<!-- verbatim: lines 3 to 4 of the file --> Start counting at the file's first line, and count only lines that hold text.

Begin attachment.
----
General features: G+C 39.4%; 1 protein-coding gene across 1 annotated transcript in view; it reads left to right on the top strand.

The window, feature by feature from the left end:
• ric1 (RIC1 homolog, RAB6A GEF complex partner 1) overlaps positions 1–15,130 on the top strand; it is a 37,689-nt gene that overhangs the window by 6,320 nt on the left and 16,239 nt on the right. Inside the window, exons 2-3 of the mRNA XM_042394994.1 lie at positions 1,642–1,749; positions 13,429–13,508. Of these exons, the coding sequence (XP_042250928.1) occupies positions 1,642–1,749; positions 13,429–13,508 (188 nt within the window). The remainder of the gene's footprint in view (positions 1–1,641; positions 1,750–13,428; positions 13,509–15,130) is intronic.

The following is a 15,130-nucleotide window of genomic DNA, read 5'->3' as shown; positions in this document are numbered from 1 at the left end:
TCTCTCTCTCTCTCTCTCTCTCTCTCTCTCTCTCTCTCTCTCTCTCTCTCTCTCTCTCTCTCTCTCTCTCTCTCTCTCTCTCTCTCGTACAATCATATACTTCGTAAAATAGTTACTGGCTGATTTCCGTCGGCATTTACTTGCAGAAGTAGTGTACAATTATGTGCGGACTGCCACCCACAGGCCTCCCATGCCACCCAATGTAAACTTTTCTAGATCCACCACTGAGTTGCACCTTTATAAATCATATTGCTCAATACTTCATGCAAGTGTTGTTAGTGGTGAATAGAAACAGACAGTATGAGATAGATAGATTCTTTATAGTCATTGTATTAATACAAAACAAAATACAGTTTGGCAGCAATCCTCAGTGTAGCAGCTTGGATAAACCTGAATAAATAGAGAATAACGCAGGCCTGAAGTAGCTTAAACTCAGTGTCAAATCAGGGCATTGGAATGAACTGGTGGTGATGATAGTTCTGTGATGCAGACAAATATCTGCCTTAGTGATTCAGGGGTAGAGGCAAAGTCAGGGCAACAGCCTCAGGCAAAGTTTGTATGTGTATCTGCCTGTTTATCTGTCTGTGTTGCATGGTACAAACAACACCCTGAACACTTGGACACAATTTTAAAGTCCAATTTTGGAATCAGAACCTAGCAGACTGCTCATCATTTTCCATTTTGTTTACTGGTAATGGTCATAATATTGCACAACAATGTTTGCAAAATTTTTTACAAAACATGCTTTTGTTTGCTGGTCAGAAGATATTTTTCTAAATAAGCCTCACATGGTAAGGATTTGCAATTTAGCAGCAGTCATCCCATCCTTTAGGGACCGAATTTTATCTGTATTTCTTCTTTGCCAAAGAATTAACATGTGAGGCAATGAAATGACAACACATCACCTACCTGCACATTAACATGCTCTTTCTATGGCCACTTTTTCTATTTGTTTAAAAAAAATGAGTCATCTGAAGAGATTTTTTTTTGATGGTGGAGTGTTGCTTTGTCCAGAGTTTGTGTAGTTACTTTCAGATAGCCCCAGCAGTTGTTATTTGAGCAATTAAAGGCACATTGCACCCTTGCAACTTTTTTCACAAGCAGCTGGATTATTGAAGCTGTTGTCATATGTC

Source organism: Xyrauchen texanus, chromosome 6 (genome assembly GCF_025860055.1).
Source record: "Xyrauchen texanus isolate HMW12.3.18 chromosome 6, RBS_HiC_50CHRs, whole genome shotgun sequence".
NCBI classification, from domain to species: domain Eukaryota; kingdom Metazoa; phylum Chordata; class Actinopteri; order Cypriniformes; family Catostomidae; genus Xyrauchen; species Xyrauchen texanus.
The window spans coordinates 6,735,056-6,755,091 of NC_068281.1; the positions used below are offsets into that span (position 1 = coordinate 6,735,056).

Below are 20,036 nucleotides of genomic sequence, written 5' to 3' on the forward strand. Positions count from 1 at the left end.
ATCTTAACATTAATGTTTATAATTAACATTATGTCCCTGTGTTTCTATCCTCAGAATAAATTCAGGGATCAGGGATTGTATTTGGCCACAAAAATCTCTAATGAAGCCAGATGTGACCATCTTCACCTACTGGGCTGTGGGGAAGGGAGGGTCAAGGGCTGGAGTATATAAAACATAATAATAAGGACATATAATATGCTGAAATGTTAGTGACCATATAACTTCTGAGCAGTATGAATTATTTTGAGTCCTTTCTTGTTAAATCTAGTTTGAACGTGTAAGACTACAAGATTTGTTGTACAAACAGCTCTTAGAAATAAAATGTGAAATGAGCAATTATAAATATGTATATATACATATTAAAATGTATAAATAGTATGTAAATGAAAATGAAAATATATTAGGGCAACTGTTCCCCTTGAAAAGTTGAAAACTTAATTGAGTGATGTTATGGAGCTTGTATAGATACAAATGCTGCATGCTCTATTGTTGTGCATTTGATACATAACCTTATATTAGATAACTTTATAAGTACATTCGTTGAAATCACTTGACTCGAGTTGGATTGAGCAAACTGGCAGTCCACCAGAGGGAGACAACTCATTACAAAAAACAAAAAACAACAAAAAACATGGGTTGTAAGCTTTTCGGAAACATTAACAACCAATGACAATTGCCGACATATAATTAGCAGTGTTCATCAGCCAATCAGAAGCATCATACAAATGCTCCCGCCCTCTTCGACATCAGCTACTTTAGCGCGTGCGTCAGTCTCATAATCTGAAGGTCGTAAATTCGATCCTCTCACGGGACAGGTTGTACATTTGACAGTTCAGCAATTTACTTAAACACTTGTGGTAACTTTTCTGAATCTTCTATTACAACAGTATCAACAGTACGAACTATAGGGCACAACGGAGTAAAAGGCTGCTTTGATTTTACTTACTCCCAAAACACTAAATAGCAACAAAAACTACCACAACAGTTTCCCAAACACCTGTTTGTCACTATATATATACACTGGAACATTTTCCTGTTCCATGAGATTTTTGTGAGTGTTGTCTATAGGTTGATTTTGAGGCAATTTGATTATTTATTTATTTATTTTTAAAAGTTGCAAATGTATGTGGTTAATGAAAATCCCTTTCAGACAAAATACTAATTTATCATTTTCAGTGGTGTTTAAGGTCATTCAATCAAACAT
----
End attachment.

• ric1 (RIC1 homolog, RAB6A GEF complex partner 1) overlaps positions 1–15,130 on the top strand; it is a 37,689-nt gene that overhangs the window by 6,320 nt on the left and 16,239 nt on the right. Inside the window, exons 2-3 of the mRNA XM_042394994.1 lie at positions 1,642–1,749; positions 13,429–13,508. Of these exons, the coding sequence (XP_042250928.1) occupies positions 1,642–1,749; positions 13,429–13,508 (188 nt within the window). The remainder of the gene's footprint in view (positions 1–1,641; positions 1,750–13,428; positions 13,509–15,130) is intronic.

The following is a 15,130-nucleotide window of genomic DNA, read 5'->3' as shown; positions in this document are numbered from 1 at the left end: